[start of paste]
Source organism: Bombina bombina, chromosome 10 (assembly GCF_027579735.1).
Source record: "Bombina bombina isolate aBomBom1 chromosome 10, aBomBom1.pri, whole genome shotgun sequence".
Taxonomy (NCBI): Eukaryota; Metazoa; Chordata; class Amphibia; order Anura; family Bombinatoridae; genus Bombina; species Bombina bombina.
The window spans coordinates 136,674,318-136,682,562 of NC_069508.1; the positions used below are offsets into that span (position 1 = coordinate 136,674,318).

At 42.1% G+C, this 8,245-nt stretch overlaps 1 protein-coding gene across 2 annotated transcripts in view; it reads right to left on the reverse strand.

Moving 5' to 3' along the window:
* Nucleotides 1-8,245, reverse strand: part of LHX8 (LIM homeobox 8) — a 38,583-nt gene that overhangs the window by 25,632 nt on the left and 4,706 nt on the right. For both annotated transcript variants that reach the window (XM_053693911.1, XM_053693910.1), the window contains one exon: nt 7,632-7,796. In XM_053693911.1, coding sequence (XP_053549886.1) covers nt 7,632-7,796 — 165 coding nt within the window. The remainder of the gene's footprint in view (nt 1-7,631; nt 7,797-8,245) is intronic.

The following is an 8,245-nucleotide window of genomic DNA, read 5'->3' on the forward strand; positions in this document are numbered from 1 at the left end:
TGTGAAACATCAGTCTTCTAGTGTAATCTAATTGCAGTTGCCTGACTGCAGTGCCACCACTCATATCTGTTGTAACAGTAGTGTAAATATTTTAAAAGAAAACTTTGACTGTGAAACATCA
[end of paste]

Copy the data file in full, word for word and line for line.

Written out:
Source organism: Bombina bombina, chromosome 10 (assembly GCF_027579735.1).
Source record: "Bombina bombina isolate aBomBom1 chromosome 10, aBomBom1.pri, whole genome shotgun sequence".
Taxonomy (NCBI): Eukaryota; Metazoa; Chordata; class Amphibia; order Anura; family Bombinatoridae; genus Bombina; species Bombina bombina.
The window spans coordinates 136,674,318-136,682,562 of NC_069508.1; the positions used below are offsets into that span (position 1 = coordinate 136,674,318).

At 42.1% G+C, this 8,245-nt stretch overlaps 1 protein-coding gene across 2 annotated transcripts in view; it reads right to left on the reverse strand.

Moving 5' to 3' along the window:
* Nucleotides 1-8,245, reverse strand: part of LHX8 (LIM homeobox 8) — a 38,583-nt gene that overhangs the window by 25,632 nt on the left and 4,706 nt on the right. For both annotated transcript variants that reach the window (XM_053693911.1, XM_053693910.1), the window contains one exon: nt 7,632-7,796. In XM_053693911.1, coding sequence (XP_053549886.1) covers nt 7,632-7,796 — 165 coding nt within the window. The remainder of the gene's footprint in view (nt 1-7,631; nt 7,797-8,245) is intronic.

The following is an 8,245-nucleotide window of genomic DNA, read 5'->3' on the forward strand; positions in this document are numbered from 1 at the left end:
TGTGAAACATCAGTCTTCTAGTGTAATCTAATTGCAGTTGCCTGACTGCAGTGCCACCACTCATATCTGTTGTAACAGTAGTGTAAATATTTTAAAAGAAAACTTTGACTGTGAAACATCA